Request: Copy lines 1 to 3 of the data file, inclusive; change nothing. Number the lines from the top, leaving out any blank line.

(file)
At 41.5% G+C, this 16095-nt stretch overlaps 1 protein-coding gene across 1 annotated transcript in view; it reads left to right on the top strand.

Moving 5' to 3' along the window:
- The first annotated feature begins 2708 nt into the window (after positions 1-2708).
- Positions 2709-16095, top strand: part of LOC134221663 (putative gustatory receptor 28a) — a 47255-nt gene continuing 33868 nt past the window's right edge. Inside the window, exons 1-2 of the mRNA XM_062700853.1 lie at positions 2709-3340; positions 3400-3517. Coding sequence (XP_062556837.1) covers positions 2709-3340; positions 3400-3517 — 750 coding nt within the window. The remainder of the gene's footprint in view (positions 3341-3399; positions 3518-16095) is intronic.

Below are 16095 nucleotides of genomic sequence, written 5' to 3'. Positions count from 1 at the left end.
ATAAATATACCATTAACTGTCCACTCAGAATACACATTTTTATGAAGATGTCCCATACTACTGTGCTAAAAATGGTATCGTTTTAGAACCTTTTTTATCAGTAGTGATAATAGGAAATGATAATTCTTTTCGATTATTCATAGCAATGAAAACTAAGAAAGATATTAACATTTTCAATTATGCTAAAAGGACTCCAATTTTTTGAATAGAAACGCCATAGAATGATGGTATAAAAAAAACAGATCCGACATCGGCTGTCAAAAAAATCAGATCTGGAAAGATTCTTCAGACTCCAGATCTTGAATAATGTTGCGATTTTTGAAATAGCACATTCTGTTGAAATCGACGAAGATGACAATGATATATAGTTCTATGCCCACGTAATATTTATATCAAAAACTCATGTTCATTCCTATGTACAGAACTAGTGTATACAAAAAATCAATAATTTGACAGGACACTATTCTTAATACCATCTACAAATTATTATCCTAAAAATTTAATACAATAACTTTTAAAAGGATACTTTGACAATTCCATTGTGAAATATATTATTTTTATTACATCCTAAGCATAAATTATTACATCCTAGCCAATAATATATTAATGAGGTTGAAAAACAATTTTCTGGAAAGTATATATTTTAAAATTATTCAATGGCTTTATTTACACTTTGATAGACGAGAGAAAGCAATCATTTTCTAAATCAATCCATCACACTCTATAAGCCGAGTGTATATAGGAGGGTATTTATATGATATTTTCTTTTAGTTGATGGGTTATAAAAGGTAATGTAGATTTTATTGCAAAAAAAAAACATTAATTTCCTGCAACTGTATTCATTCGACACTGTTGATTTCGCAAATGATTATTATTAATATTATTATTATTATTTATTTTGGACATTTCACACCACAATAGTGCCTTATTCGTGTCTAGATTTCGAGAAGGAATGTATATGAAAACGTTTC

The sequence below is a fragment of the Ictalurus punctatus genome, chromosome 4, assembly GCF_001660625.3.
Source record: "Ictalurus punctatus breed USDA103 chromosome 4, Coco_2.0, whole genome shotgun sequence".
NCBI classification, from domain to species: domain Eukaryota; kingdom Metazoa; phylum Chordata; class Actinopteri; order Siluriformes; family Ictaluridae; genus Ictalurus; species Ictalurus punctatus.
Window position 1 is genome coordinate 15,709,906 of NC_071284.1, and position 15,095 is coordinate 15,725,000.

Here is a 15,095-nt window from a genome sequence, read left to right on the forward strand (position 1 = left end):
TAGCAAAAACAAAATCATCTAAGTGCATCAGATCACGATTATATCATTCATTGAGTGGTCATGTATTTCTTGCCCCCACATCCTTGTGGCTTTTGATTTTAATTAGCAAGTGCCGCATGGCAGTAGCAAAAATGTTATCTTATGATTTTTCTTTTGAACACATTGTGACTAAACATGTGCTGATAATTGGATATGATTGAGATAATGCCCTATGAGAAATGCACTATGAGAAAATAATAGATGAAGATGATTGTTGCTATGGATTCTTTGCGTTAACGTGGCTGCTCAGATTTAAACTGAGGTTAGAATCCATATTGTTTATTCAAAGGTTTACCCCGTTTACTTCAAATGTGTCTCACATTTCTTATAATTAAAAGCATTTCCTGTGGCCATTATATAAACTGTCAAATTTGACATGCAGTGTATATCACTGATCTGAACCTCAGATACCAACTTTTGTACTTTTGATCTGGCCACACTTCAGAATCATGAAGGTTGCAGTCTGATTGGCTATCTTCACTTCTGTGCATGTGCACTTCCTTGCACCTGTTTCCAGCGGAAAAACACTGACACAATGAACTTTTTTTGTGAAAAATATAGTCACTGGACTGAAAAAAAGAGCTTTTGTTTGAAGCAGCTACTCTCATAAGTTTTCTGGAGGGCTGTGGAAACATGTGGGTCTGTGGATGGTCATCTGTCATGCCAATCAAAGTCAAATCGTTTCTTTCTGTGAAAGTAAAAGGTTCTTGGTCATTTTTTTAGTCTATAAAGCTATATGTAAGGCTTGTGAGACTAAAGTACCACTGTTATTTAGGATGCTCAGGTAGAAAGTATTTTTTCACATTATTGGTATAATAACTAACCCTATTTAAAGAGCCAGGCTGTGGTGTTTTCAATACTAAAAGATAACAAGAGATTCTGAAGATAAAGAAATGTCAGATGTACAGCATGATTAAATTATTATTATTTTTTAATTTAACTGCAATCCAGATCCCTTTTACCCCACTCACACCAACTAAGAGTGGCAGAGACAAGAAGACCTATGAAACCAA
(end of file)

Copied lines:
At 41.5% G+C, this 16095-nt stretch overlaps 1 protein-coding gene across 1 annotated transcript in view; it reads left to right on the top strand.

Moving 5' to 3' along the window:
- The first annotated feature begins 2708 nt into the window (after positions 1-2708).